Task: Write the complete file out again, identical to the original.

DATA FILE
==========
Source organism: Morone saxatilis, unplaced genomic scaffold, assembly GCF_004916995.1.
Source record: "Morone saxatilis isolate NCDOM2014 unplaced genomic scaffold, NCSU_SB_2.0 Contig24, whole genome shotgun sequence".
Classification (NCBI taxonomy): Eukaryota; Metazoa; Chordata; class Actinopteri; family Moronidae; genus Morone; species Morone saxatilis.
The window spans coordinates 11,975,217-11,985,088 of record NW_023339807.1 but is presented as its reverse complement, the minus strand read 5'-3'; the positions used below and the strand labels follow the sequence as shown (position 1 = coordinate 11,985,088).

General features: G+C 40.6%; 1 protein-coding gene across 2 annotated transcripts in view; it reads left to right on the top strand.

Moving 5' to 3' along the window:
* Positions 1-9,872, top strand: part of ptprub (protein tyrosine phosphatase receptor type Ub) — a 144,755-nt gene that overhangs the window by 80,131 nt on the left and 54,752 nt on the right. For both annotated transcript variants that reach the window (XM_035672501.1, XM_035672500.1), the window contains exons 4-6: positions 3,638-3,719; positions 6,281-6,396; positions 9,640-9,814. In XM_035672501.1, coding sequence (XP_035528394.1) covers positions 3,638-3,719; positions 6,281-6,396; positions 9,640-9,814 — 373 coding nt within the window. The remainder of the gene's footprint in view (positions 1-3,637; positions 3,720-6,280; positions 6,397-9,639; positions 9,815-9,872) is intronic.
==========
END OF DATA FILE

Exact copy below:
Source organism: Morone saxatilis, unplaced genomic scaffold, assembly GCF_004916995.1.
Source record: "Morone saxatilis isolate NCDOM2014 unplaced genomic scaffold, NCSU_SB_2.0 Contig24, whole genome shotgun sequence".
Classification (NCBI taxonomy): Eukaryota; Metazoa; Chordata; class Actinopteri; family Moronidae; genus Morone; species Morone saxatilis.
The window spans coordinates 11,975,217-11,985,088 of record NW_023339807.1 but is presented as its reverse complement, the minus strand read 5'-3'; the positions used below and the strand labels follow the sequence as shown (position 1 = coordinate 11,985,088).

General features: G+C 40.6%; 1 protein-coding gene across 2 annotated transcripts in view; it reads left to right on the top strand.

Moving 5' to 3' along the window:
* Positions 1-9,872, top strand: part of ptprub (protein tyrosine phosphatase receptor type Ub) — a 144,755-nt gene that overhangs the window by 80,131 nt on the left and 54,752 nt on the right. For both annotated transcript variants that reach the window (XM_035672501.1, XM_035672500.1), the window contains exons 4-6: positions 3,638-3,719; positions 6,281-6,396; positions 9,640-9,814. In XM_035672501.1, coding sequence (XP_035528394.1) covers positions 3,638-3,719; positions 6,281-6,396; positions 9,640-9,814 — 373 coding nt within the window. The remainder of the gene's footprint in view (positions 1-3,637; positions 3,720-6,280; positions 6,397-9,639; positions 9,815-9,872) is intronic.